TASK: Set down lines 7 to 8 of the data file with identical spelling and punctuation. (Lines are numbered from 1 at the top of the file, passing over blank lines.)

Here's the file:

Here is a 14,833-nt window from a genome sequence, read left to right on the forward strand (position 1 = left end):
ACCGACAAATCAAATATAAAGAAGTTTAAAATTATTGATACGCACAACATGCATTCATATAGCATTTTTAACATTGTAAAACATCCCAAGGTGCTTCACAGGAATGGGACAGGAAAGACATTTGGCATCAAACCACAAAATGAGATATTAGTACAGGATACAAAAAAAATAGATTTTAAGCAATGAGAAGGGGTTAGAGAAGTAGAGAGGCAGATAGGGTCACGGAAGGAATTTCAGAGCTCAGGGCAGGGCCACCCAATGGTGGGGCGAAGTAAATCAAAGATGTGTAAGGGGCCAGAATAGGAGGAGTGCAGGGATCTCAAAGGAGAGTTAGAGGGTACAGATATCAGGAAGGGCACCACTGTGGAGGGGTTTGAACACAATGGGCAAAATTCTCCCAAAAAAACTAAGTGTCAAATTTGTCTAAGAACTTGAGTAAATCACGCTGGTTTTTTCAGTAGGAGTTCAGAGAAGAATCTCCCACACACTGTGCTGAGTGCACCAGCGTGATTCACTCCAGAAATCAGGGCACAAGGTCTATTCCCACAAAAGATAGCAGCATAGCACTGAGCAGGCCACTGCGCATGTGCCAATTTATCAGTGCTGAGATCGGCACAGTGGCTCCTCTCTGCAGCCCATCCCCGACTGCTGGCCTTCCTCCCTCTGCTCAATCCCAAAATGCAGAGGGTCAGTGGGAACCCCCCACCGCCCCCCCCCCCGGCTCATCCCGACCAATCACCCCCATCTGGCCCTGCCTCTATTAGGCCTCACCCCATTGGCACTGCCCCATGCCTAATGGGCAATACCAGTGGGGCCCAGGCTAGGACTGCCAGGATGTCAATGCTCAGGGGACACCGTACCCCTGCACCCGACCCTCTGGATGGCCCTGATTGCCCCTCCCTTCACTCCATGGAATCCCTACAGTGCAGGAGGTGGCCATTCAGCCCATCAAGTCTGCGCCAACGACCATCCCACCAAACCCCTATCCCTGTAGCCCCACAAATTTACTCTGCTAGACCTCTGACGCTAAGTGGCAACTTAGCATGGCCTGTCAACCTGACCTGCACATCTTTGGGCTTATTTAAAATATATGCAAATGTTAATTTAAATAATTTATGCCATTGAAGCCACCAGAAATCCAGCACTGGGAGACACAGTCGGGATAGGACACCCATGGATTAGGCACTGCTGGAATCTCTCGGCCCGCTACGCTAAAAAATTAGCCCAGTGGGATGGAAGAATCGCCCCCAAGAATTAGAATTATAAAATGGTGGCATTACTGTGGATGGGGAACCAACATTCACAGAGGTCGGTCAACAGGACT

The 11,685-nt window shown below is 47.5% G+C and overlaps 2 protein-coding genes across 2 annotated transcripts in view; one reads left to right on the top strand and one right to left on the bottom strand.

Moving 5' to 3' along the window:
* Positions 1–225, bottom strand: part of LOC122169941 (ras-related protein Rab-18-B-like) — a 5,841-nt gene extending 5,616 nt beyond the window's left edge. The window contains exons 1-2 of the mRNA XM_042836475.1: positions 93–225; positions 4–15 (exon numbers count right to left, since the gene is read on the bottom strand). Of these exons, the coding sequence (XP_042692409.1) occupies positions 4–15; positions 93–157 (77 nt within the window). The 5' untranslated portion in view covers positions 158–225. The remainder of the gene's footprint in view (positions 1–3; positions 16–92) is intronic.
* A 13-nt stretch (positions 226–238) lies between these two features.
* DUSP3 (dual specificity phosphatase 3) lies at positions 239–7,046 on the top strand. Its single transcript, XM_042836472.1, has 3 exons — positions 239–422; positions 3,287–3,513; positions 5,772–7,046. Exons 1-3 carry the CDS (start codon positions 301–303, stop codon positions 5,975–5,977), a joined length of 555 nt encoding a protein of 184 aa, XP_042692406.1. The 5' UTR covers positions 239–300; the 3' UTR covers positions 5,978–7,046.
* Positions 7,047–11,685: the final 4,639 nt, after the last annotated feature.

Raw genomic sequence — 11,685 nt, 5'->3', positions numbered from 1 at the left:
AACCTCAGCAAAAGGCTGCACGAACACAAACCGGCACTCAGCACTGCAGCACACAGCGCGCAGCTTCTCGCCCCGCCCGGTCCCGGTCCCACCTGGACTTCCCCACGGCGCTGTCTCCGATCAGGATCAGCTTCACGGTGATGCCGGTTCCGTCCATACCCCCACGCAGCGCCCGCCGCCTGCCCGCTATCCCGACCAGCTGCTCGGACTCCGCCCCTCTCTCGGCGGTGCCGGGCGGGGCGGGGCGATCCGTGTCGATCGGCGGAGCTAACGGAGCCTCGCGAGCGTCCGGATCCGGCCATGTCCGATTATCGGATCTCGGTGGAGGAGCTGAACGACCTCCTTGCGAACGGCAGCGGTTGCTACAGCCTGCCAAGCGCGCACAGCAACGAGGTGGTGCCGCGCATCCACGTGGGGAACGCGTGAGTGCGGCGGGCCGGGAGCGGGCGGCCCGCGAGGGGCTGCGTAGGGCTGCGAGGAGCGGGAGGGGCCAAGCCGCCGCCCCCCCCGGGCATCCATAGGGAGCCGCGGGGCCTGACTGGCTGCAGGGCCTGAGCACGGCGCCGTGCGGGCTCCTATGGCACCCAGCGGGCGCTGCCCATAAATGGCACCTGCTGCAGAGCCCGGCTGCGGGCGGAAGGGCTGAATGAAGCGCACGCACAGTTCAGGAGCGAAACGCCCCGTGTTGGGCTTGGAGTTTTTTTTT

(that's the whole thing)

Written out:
* DUSP3 (dual specificity phosphatase 3) lies at positions 239–7,046 on the top strand. Its single transcript, XM_042836472.1, has 3 exons — positions 239–422; positions 3,287–3,513; positions 5,772–7,046. Exons 1-3 carry the CDS (start codon positions 301–303, stop codon positions 5,975–5,977), a joined length of 555 nt encoding a protein of 184 aa, XP_042692406.1. The 5' UTR covers positions 239–300; the 3' UTR covers positions 5,978–7,046.
* Positions 7,047–11,685: the final 4,639 nt, after the last annotated feature.